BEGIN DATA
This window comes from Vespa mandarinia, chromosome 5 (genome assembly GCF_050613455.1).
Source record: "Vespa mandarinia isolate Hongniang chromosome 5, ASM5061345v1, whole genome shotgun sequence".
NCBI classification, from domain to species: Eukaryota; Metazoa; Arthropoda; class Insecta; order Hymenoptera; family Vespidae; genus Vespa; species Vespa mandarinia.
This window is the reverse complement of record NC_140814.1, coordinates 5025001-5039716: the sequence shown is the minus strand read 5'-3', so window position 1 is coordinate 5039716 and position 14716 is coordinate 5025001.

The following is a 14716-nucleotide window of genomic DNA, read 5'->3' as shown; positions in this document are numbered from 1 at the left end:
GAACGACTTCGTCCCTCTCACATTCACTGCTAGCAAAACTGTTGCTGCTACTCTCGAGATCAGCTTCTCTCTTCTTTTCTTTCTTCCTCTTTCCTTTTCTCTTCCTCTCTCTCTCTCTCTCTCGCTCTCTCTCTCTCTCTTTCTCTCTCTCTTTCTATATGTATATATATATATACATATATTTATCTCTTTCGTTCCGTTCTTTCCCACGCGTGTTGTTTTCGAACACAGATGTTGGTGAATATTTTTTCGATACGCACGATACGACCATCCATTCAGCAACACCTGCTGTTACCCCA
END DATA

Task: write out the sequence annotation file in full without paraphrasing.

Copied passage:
This window comes from Vespa mandarinia, chromosome 5 (genome assembly GCF_050613455.1).
Source record: "Vespa mandarinia isolate Hongniang chromosome 5, ASM5061345v1, whole genome shotgun sequence".
NCBI classification, from domain to species: Eukaryota; Metazoa; Arthropoda; class Insecta; order Hymenoptera; family Vespidae; genus Vespa; species Vespa mandarinia.
This window is the reverse complement of record NC_140814.1, coordinates 5025001-5039716: the sequence shown is the minus strand read 5'-3', so window position 1 is coordinate 5039716 and position 14716 is coordinate 5025001.

The following is a 14716-nucleotide window of genomic DNA, read 5'->3' as shown; positions in this document are numbered from 1 at the left end:
GAACGACTTCGTCCCTCTCACATTCACTGCTAGCAAAACTGTTGCTGCTACTCTCGAGATCAGCTTCTCTCTTCTTTTCTTTCTTCCTCTTTCCTTTTCTCTTCCTCTCTCTCTCTCTCTCTCGCTCTCTCTCTCTCTCTTTCTCTCTCTCTTTCTATATGTATATATATATATACATATATTTATCTCTTTCGTTCCGTTCTTTCCCACGCGTGTTGTTTTCGAACACAGATGTTGGTGAATATTTTTTCGATACGCACGATACGACCATCCATTCAGCAACACCTGCTGTTACCCCA